Converge – Bloodmoon: I

  • Mark Cartwright posted
  • Reviews

Converge

Bloodmoon I - Epitaph Records

Converge are a band that from the onset were a Hardcore outfit that even then stretched things as far as they could possibly go, to the point that Metalcore was always on the horizon.  To this end the only album that caught my attention and gave the feeling of “this band could take you places that are worth going”, was Jane Doe, from that point onward it became more of a challenge to listen to what essentially was Hardcore with the emphasis on “Hard”, moments of brilliance that were sporadic, albums that could take you up, then drop you off a cliff by the third track.

So here we are in 2021 with a collaboration album, which when you put two and two together, the use of the name Converge may have been the plan that took this long to actually come to fruition.  With the addition/inclusion of Chelsea Wolfe (vocal Doomstress) and Ben Chisholm (Synth/Other) then there is ex Converge Bassist Stephen Brodsky dipping his toes again, your left wondering where this is going, well you have an almost eight minutes of the opening and title track Bloodmoon to find out.  From the onset your struck by the production level here, Bloodmoon is a not a song or a track, its more of a moment, it boils up like a volcano that ebbs and flows, from eruptions that are Brodsky’s vocal screams, to lava flows of Wolfe’s molten melodies, this is all held within a musical dam that fights to keep it all in, until the inevitable yet predictable end.  Moving on from this (not so  quickly) your then pushed headlong into a pit the pit of hell that is ‘Viscera Of Men’ which in turn leads into ‘Coil’ a song that unravels like, well like a coil, all the way up to the crescendo you again fully expect.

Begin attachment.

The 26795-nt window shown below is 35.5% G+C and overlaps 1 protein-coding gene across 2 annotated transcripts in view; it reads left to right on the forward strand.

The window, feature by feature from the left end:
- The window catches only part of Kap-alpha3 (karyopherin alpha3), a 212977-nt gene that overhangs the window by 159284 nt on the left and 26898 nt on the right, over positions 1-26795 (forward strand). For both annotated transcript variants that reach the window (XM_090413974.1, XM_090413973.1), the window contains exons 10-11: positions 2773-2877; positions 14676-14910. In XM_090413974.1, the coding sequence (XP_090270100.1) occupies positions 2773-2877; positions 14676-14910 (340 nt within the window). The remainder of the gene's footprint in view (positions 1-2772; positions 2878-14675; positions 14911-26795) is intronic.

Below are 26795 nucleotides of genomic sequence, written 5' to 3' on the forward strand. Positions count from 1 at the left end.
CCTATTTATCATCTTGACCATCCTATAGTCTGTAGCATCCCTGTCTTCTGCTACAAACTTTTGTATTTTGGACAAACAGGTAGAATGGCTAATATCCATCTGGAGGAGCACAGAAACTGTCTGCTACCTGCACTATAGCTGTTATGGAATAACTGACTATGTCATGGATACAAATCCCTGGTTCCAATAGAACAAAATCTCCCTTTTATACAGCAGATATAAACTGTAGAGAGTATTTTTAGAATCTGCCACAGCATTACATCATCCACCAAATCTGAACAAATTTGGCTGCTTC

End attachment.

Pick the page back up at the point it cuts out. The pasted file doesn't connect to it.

Being that the whole experience is well up to an hour long, its not surprising that it takes a good half hour before the best moment of the album and the shortest (take note song writers) ‘Lord Of Liars’ is were you get a sense of Converge from old, yet so much more than the Jane Doe era, this for myself is where I might have envisaged the band to end up over the years since that first album, but then would that have been far too predictable and less exciting?.

From a purely personal point of view, this album could have stopped at ‘Failure Forever’ and been something to have enjoyed for what it was, so to then go on and add another four tracks, 20 mins of less memorable music, might be its downfall. Not say that there are no highlights in the death throes, but death throes they are.

Wolfe’s vocal gives this whole epic album a feeling of atmosphere and impending doom, Brodsky adds all the excitement, yet somehow it still feels like an album/collaboration that would have been so much better off staying live! 

Bloodmoon I is out now via Deathwish Inc/Epitaph buy it HERE